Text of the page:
Some of Black's anecdotes about her rise to the top were memorable -- most notably the one in which she very publicly gives one of her superiors a giant tomato from her garden, in order to make an impression on him. But Black doesn't succeed in turning the anecdote into a lesson. It's just a story about a stunt she pulled to publicize herself -- and in the telling, it comes off as a lame stunt at that. (She also kept referring to the tomato as a "vegetable," which drove me nuts.) Oddly enough, a few chapters later, she talks about a hopeful interviewee who sent her a four-foot-tall potted plant as a thank-you gift. Black makes fun of the gift and advises against readers doing something similar. I don't get it. Why is it clever for Black to go to a big meeting and give somebody a giant tomato, but it's stupid for a potential new hire to send Black a large plant? Basic Black is full of muddles like this….But there is very little actual "advice" in this book, so don't be fooled by the subtitle, or by a quick flip-through -- those little red-boxed bits of "advice" peppered through the text were more like lame fortune-cookie fortunes, empty aphorisms.

Cathie Black's book is black and white: an over-drive of ego. Her stories center around her brilliance. She comes off as self-obsorbed and shallow….Don't tell me to be driven and take risks. I do that every day. Don't bore me with your love story with yourself. Surely she could do more for women than canned testimonials and naming a book afer herself.

…[Halfway through, I'm tired of her bragging about her success and trying to find lessons in her anecdotes. All her "tips" are basically common sense. I agree with the review that says it's a "memoir masquerading as a guide to career and life....which mainly consists of anecdotes from her working life and fawning praise for Al Neuharth."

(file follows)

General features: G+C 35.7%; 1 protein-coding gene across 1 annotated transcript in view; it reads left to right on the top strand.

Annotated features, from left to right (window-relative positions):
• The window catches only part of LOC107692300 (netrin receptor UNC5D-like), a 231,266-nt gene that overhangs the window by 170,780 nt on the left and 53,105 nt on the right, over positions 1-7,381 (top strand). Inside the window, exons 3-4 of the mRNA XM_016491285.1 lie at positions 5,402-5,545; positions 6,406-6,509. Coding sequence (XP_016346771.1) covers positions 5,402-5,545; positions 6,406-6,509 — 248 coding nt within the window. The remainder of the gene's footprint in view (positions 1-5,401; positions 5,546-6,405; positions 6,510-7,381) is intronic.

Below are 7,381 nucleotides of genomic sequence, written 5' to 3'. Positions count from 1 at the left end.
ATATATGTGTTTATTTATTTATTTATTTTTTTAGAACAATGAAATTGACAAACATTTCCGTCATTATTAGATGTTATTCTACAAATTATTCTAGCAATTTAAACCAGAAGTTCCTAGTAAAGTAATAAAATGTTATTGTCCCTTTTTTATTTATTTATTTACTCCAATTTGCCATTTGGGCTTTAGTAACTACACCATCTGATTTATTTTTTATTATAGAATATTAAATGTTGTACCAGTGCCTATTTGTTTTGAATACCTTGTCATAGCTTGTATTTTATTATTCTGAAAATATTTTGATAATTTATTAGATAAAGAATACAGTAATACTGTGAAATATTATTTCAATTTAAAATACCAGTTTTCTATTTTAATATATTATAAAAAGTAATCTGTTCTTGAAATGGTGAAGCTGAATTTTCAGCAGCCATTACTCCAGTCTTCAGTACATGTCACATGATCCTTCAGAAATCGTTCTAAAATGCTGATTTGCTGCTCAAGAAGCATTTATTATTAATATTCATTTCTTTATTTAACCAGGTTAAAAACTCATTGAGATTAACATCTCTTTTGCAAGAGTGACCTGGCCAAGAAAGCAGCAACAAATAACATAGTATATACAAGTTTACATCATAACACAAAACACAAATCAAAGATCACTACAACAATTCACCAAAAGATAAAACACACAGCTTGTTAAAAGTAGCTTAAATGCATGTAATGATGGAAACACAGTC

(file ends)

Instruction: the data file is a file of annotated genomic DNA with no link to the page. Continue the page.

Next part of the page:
As a mid-30s professional expecting my first child in spring, I had high hopes this book might offer some valuable insights into the realistic management of expectations when it comes to juggling career and family life. The book had interesting stories through about the first 1/2, but then became redundant and the theme began to grate on me (basically: workaholism at any cost, all else be darned)….Turns out she hired a full-time nanny after FOUR weeks maternity leave and subsequently delegated (by her own admission) the majority of the child-rearing responsibility to her much adored mother-in-law. She makes no apologies for putting her professional aspirations above all else, so at least she is honest about it. Where was the 360 degree balance? Is the REAL answer she was proposing to hire a nanny and have your mother-in-law on 24-hour call?? Surely there had to be more? Unfortunately, there was not.

I finished the book disappointed that the time invested in what could have been an opportunity to learn from a successful professional/ wife/ mother turned out to be nothing more than a the story of a woman who made it big.... simply by behaving LIKE A MAN.

1 comment: